NBA title talk doesn’t mean much in October, but the distinct lack of chatter about the Golden State Warriors being the obvious, practically prohibitive favorite to take home more hardware is weird.
Like, really weird.
The Dubs won 67 games last year behind the top defense and second-ranked (by a fraction of a point) offense in the league. They posted an average margin of victory that was flat-out elite — historically high, in fact. They never faced an elimination game in their playoff run, and though they ran into trouble in a couple of series, they quickly solved their problems with talent and unparalleled versatility.
Statistically, they were a cut above every other NBA team last year. They occupied a tier of one.
And do you know what’s changed for Golden State since then? Nothing.
So why are the San Antonio Spurs, Cleveland Cavaliers and Oklahoma City Thunder getting as much or more buzz than the fully intact defending champs? Is this sort of like the voter fatigue that afflicts MVP ballots, preventing past winners from collecting more awards because of boredom?
Let’s hope so, because the alternative is a strange brand of ignorance.
Think of it this way: Those other three teams — we’ll limit the discussion to the Spurs, Cavs and Thunder because they’re the most commonly cited “watch out for these guys this year” squads — all have flaws or concerns that are demonstrably more significant than the Warriors’.
Tony Parker looked finished in last year’s playoffs and just as bad in FIBA EuroBasket just a month ago. If he’s not healthy enough to play like he has in the past, the Spurs don’t have a single reliable distributor on the roster. Who’s breaking down the defense if it’s not Parker? Who’s making opposing point guards work?
Maybe LaMarcus Aldridge helps as a safety valve on stagnant offensive possessions. Maybe Patty Mills is ready to do more than catch and shoot. But the Parker issue is real. He’s a foundational part of what San Antonio does. And while we can’t make a big stink about Duncan and Manu Ginobili being a year older because we’re always wrong when we predict they’re going to fall off, it’s bound to happen eventually.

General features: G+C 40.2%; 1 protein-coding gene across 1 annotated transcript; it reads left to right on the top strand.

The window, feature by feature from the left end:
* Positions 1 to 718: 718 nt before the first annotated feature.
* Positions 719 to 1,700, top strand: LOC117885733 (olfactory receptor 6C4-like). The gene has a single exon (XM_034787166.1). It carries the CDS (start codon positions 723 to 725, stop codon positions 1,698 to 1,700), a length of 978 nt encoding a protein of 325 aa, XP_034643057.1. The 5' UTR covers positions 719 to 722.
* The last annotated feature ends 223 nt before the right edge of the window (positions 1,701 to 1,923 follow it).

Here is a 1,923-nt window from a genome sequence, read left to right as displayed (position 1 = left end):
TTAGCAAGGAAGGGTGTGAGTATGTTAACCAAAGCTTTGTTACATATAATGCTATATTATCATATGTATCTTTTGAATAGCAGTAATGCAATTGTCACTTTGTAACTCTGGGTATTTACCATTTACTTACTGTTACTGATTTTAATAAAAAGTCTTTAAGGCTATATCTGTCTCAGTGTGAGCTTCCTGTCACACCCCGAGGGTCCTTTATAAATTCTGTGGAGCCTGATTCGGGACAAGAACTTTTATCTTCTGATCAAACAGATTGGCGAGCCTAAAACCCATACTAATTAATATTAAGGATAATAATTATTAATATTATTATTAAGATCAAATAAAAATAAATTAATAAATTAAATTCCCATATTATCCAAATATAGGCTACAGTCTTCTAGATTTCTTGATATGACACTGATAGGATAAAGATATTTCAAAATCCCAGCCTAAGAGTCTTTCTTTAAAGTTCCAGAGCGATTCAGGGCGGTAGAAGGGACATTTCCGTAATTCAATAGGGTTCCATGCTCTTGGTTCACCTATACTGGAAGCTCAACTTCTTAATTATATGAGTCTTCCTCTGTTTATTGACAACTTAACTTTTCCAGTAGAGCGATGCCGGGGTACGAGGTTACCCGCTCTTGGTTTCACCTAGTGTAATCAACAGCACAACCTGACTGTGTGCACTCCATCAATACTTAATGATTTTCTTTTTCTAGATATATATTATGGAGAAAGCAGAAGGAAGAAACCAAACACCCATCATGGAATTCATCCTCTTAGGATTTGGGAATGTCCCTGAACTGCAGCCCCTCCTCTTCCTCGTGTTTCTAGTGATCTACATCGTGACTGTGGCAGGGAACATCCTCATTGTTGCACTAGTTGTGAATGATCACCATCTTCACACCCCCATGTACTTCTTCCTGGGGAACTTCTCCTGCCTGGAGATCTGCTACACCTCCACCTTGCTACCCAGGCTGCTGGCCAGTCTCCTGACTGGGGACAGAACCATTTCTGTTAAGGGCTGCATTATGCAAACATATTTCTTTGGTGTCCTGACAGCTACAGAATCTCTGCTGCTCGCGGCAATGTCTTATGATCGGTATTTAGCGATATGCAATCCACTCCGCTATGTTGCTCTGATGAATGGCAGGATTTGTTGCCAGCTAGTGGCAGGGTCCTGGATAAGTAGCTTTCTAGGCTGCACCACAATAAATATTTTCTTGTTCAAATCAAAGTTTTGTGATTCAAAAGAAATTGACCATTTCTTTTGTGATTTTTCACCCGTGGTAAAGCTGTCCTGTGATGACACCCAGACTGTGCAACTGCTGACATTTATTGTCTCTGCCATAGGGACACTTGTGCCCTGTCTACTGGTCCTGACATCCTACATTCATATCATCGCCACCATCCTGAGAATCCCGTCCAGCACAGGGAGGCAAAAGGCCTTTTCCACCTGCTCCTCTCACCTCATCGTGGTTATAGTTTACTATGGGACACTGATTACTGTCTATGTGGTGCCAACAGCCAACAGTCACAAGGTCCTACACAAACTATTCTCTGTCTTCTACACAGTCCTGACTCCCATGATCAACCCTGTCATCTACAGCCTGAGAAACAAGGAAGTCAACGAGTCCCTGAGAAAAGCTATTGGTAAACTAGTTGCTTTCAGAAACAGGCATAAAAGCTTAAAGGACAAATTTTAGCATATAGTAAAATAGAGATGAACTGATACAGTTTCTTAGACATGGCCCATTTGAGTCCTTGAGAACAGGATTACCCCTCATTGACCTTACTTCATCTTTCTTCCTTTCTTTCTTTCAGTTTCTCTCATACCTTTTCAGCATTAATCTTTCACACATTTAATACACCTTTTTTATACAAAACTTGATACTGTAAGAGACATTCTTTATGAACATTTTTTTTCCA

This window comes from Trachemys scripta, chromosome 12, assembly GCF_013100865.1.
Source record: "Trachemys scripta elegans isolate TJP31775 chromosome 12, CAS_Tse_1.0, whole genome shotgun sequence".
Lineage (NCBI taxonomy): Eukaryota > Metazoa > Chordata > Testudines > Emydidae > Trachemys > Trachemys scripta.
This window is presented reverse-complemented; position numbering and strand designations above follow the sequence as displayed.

The Spurs are awesome, but you don’t exactly have to squint to see the things that could prevent them from winning a ring.
Same goes for the Cavaliers, who currently have 60 percent of their starting lineup recovering from significant offseason operations. Kyrie Irving could be out until Christmas, Kevin Love might or might not make the opener and Iman Shumpert is on the shelf for at least three months. And when those players return, who’s to say they’ll be at top speed?
We haven’t even mentioned Timofey Mozgov’s knee scope over the summer, or Tristan Thompson’s holdout.
And though saying so is akin to blasphemy, LeBron James took a step back last year statistically. He’s sporting unprecedented mileage for a player his age, and let’s face it: He’s more likely to decline this season than he is to improve. Aging curves apply to everyone…even the best players the game has ever seen.
Soldiering on, the Thunder have a brand new coach, two superstars in Kevin Durant and Russell Westbrook who combined to miss 70 games last year, and a rotation that could feature ample use of Enes Kanter and Dion Waiters. When they’re healthy, Russ and KD give Oklahoma City a potent 1-2 punch. But are we sure they’ll be healthy?
And can we say that Billy Donovan is up to managing those two transcendent talents in his first year?
What about the specter of Durant’s free agency next summer? That’s going to be a distraction all season long.
Understand this: San Antonio, Cleveland or Oklahoma City could win the 2016 title without surprising anyone. They’re great. They absolutely have the potential to run over the rest of the league. But the key point here is that they all have highly foreseeable problems that should give prognosticators pause.
The Warriors are different; you have to stretch beyond the realms of the rational to come up with trouble spots. And even then, every hypothetical problem (short of injury, which afflicts every team in this scenario) has a legitimate solution.
Stephen Curry, the MVP, is healthy and in his prime. Klay Thompson, Draymond Green and Harrison Barnes are all 25 or younger and on the upswing of their careers. If anything, we should expect them to get better.
If you’re looking for regression, maybe Andrew Bogut or Iguodala are good targets. Both are on the wrong side of 30, but both also have backups whose prospective growth should offset any possible decline. Festus Ezeli backs up Bogut, and he quietly made leaps on both ends last year. Iguodala, the Finals MVP, clearly has plenty left. But if he needs to rest more often, Barnes is sitting right there.
Toss in the fact that the Warriors will only be more comfortable in their second year running head coach Steve Kerr’s offensive sets, and there’s a real chance this team completes the double dip of leading the league in offensive and defensive efficiency it came so close to achieving last year.
There are no guarantees in any of this, but it’s just bizarre that the Warriors aren’t viewed as the obvious, standalone favorite.
By any logic you want to employ, they deserve that status.